Malignant mesothelioma affects an estimated 2,500 people in the US each year and tens of thousands more around the world. It is caused almost exclusively by exposure to asbestos.
Although chemotherapy with pemetrexed (Alimta) and a platinum drug like cisplatin or carboplatin is the primary first-line treatment for mesothelioma, only a small percentage of mesothelioma patients respond to this approach.
But researchers with an Oslo, Norway-based company have developed an adenovirus-based drug that may prolong mesothelioma survival by boosting the effectiveness of standard chemotherapy.
A New Kind of Cancer Drug
ONCOS-102 is made from an altered human adenovirus, a class of viruses that cause most human respiratory illnesses. It is specially made to seek out and enter mesothelioma cells and other types of cancer cells.
Once inside a mesothelioma cell, ONCOS-102 can replicate itself, sending a genetic signal that stimulates an anti-cancer immune response. ONCOS-102 has been altered so that it is only capable of replicating inside cancer cells and cannot do so in normal cells.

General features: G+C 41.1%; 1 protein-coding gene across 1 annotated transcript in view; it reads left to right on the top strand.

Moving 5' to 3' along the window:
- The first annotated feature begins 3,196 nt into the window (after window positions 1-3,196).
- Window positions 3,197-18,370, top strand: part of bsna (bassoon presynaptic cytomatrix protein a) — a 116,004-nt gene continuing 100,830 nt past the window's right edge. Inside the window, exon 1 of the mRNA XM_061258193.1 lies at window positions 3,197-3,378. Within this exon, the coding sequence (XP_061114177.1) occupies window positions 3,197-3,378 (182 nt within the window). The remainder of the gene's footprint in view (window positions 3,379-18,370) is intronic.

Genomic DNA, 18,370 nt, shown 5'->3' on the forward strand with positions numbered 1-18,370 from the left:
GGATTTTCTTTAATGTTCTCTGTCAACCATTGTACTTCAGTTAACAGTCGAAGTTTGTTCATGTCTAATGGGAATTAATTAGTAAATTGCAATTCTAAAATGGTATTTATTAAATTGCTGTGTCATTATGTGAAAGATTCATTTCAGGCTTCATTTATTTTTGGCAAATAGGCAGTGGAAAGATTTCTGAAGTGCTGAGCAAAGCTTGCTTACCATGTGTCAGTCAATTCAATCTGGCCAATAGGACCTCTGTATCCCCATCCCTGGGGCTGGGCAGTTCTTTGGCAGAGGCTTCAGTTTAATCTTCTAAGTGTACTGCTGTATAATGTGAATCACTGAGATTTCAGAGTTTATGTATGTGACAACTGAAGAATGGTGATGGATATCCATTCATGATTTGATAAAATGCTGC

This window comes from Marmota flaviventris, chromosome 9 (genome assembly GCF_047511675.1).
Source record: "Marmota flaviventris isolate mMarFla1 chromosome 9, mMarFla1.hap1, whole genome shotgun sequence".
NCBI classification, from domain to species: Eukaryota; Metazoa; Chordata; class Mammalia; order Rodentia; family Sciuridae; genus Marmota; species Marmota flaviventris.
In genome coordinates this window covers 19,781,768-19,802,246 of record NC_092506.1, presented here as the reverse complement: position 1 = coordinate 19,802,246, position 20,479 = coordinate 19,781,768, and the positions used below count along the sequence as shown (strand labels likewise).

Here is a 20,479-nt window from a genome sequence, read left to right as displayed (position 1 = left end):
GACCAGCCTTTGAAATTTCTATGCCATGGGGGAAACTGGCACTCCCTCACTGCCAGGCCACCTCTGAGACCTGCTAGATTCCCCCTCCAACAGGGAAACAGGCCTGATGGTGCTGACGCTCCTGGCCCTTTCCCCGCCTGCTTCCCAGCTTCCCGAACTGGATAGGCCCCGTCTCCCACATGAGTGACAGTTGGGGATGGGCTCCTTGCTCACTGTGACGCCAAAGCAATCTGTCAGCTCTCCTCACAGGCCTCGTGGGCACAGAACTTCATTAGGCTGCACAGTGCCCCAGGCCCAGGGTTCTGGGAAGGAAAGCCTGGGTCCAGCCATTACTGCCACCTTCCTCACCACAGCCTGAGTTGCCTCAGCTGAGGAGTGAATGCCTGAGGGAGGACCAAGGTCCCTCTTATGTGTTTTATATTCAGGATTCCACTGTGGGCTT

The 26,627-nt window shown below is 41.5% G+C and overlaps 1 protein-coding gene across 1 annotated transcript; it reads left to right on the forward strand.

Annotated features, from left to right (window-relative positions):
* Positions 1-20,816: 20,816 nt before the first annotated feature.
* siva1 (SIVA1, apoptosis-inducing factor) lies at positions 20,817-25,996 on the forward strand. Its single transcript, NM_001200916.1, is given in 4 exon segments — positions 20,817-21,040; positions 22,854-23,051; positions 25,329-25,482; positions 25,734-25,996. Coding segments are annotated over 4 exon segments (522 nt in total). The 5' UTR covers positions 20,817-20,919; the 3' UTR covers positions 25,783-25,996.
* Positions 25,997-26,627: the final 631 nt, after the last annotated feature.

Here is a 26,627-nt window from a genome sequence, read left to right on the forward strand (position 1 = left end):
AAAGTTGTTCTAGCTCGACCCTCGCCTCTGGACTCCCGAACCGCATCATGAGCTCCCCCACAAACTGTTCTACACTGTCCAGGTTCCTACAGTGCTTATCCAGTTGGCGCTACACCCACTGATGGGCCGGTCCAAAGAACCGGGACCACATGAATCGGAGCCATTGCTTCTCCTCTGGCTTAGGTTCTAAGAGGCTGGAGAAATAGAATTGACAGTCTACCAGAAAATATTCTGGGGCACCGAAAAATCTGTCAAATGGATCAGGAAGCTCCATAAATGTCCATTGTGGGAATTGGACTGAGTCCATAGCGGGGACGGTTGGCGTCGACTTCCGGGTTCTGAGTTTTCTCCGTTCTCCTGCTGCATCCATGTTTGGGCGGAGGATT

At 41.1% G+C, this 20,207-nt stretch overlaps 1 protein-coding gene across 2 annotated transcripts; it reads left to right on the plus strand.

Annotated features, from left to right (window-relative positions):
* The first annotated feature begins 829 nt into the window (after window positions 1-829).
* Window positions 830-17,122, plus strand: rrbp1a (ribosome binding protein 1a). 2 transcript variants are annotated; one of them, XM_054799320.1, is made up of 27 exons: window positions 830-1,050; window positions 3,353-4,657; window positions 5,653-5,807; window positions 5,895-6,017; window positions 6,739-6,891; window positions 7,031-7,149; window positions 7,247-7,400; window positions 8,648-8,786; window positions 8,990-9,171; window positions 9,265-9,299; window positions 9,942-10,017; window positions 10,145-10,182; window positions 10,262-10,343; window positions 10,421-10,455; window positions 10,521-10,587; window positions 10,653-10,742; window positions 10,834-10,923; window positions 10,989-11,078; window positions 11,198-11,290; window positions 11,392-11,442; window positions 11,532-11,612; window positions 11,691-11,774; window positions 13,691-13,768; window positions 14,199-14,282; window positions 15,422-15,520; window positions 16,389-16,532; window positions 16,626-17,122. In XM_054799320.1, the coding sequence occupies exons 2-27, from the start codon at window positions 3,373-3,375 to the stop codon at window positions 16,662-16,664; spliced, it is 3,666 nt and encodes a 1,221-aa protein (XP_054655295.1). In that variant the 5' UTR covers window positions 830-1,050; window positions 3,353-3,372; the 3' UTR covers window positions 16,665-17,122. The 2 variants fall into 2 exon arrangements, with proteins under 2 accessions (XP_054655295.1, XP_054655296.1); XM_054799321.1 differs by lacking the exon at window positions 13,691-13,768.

Synergistic Mesothelioma Treatment
An earlier study showed that ONCOS-102 was able to safely stimulate an anti-cancer immune response. The current preclinical trial, measuring its effect in live animals, is the next step in the testing process.
Mice infected with human malignant mesothelioma tumors were treated with a combination of ONCOS-102 and standard pemetrexed-based chemotherapy. Although chemotherapy alone had no anti-tumor activity in the mice, the combination treatment was able to significantly slow down the growth of mesothelioma tumors.
“These findings give a rationale for the clinical testing of ONCOS-102 in combination with first-line chemotherapy in patients suffering from malignant mesothelioma,” concludes study author Lukasz Kuryk in a summary of the findings in the International Journal of Cancer. Kuryk is a researcher with Targovax, the Norwegian biotechnology company that has owned ONCOS-102 since 2015.
Immunotherapy in Mesothelioma Therapy
Drugs that harness the power of the patient’s own immune system to fight their mesothelioma are categorized as immunotherapy.
Because the asbestos cancer is highly resistant to all types of standard treatment, the study of immunotherapeutic agents like ONCOS-102 has become a major focus for mesothelioma researchers around the world.
Surviving Mesothelioma will continue to follow the progress of this potential mesothelioma drug when and if it moves into clinical trials.
Kuryk, L, “Synergistic anti-tumor efficacy of immunogenic adenovirus ONCOS-102 (Ad5/3-D24-GM-CSF) and standard of care chemotherapy in preclinical mesothelioma model”, June 10, 2016, International Journal of Cancer, Epub ahead of print